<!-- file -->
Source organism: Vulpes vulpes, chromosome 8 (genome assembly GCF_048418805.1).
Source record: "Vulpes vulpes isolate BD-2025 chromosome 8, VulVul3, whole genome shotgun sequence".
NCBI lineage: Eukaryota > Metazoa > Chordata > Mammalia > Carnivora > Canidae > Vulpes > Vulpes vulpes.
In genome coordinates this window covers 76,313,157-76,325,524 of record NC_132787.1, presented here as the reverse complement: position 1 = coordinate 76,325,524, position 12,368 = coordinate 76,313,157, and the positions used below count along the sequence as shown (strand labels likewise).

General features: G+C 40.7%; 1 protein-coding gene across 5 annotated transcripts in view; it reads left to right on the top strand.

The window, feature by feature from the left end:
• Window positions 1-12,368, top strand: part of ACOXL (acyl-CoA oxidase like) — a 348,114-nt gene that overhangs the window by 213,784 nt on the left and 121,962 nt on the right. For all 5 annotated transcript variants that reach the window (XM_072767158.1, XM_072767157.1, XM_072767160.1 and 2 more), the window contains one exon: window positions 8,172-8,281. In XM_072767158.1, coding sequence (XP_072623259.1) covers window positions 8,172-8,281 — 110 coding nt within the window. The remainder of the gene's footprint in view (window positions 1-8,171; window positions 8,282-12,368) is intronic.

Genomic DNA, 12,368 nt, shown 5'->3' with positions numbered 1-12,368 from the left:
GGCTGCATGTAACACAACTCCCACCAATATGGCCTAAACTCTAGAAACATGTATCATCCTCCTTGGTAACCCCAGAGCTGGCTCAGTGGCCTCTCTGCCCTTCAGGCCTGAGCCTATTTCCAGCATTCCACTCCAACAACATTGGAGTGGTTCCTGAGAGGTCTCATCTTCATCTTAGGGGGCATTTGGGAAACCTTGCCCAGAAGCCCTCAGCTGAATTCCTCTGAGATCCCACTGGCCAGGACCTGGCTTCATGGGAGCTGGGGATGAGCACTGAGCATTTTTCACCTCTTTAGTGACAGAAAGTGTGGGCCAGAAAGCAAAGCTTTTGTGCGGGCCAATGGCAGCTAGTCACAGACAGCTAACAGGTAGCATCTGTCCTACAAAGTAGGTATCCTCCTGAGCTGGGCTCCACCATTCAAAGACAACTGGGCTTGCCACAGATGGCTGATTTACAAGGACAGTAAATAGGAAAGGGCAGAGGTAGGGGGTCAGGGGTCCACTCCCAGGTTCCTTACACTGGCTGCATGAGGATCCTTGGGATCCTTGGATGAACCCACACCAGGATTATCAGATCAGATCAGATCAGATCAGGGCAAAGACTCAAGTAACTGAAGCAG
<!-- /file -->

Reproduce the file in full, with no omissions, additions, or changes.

Source organism: Vulpes vulpes, chromosome 8 (genome assembly GCF_048418805.1).
Source record: "Vulpes vulpes isolate BD-2025 chromosome 8, VulVul3, whole genome shotgun sequence".
NCBI lineage: Eukaryota > Metazoa > Chordata > Mammalia > Carnivora > Canidae > Vulpes > Vulpes vulpes.
In genome coordinates this window covers 76,313,157-76,325,524 of record NC_132787.1, presented here as the reverse complement: position 1 = coordinate 76,325,524, position 12,368 = coordinate 76,313,157, and the positions used below count along the sequence as shown (strand labels likewise).

General features: G+C 40.7%; 1 protein-coding gene across 5 annotated transcripts in view; it reads left to right on the top strand.

The window, feature by feature from the left end:
• Window positions 1-12,368, top strand: part of ACOXL (acyl-CoA oxidase like) — a 348,114-nt gene that overhangs the window by 213,784 nt on the left and 121,962 nt on the right. For all 5 annotated transcript variants that reach the window (XM_072767158.1, XM_072767157.1, XM_072767160.1 and 2 more), the window contains one exon: window positions 8,172-8,281. In XM_072767158.1, coding sequence (XP_072623259.1) covers window positions 8,172-8,281 — 110 coding nt within the window. The remainder of the gene's footprint in view (window positions 1-8,171; window positions 8,282-12,368) is intronic.

Genomic DNA, 12,368 nt, shown 5'->3' with positions numbered 1-12,368 from the left:
GGCTGCATGTAACACAACTCCCACCAATATGGCCTAAACTCTAGAAACATGTATCATCCTCCTTGGTAACCCCAGAGCTGGCTCAGTGGCCTCTCTGCCCTTCAGGCCTGAGCCTATTTCCAGCATTCCACTCCAACAACATTGGAGTGGTTCCTGAGAGGTCTCATCTTCATCTTAGGGGGCATTTGGGAAACCTTGCCCAGAAGCCCTCAGCTGAATTCCTCTGAGATCCCACTGGCCAGGACCTGGCTTCATGGGAGCTGGGGATGAGCACTGAGCATTTTTCACCTCTTTAGTGACAGAAAGTGTGGGCCAGAAAGCAAAGCTTTTGTGCGGGCCAATGGCAGCTAGTCACAGACAGCTAACAGGTAGCATCTGTCCTACAAAGTAGGTATCCTCCTGAGCTGGGCTCCACCATTCAAAGACAACTGGGCTTGCCACAGATGGCTGATTTACAAGGACAGTAAATAGGAAAGGGCAGAGGTAGGGGGTCAGGGGTCCACTCCCAGGTTCCTTACACTGGCTGCATGAGGATCCTTGGGATCCTTGGATGAACCCACACCAGGATTATCAGATCAGATCAGATCAGATCAGGGCAAAGACTCAAGTAACTGAAGCAG